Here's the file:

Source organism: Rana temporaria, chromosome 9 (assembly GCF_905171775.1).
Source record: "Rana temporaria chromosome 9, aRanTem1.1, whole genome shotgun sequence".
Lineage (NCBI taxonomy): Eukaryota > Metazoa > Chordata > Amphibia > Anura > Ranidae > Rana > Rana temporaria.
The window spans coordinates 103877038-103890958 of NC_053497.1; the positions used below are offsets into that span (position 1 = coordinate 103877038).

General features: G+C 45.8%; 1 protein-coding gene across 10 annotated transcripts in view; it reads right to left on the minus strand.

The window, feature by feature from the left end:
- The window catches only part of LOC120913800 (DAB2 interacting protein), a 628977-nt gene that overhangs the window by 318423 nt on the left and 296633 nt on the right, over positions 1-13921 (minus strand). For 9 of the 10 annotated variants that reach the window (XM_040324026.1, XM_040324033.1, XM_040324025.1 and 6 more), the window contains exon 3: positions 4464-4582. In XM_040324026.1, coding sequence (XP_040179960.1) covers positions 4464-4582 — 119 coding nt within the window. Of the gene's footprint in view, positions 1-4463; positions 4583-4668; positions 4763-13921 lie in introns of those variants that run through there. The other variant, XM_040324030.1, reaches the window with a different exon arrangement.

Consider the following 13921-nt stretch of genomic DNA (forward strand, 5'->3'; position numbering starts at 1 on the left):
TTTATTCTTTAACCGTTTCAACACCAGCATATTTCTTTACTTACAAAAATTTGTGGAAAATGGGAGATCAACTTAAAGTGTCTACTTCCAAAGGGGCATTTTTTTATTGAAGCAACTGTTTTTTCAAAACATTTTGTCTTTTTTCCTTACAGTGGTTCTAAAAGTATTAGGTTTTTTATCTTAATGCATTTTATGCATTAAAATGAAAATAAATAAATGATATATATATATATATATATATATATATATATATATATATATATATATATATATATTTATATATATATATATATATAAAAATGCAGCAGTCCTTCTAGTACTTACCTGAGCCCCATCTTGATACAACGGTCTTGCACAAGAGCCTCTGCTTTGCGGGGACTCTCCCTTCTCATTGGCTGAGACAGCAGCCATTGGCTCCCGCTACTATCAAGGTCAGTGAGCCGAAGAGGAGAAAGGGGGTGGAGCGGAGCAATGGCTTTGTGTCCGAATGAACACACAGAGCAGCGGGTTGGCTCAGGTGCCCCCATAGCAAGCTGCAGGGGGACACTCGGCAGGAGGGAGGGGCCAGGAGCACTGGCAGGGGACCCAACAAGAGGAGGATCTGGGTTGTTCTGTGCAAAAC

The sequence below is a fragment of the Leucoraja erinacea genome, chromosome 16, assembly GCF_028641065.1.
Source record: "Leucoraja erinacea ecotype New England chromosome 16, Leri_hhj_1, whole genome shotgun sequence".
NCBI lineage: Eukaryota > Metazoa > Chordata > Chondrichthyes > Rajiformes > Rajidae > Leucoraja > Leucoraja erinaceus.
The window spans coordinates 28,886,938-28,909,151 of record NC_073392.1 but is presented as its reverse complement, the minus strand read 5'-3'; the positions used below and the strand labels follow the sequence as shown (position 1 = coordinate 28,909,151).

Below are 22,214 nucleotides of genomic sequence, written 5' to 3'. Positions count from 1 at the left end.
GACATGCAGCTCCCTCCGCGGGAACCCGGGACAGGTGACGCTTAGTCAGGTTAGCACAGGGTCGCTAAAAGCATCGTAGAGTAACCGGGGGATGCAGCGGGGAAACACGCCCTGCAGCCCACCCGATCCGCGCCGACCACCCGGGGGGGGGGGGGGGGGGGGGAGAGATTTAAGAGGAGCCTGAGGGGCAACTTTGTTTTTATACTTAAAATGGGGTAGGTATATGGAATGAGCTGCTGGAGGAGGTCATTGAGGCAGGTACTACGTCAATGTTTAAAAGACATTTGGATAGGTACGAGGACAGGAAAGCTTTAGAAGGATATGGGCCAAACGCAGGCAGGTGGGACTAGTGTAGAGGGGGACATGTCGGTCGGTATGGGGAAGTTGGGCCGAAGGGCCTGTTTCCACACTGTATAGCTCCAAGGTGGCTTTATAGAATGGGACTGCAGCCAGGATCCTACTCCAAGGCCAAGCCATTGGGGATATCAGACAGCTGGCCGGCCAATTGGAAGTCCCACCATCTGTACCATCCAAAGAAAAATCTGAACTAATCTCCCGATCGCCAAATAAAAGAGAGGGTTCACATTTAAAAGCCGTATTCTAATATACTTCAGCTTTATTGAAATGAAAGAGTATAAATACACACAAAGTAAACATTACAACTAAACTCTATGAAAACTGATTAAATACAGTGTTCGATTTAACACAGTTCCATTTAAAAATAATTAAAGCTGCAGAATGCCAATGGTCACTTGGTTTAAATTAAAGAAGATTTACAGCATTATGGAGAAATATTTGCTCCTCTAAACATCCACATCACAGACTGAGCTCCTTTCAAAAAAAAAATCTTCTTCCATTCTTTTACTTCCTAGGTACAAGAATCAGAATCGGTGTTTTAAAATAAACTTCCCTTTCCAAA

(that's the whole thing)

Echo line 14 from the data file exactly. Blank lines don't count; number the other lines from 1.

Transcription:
Below are 22,214 nucleotides of genomic sequence, written 5' to 3'. Positions count from 1 at the left end.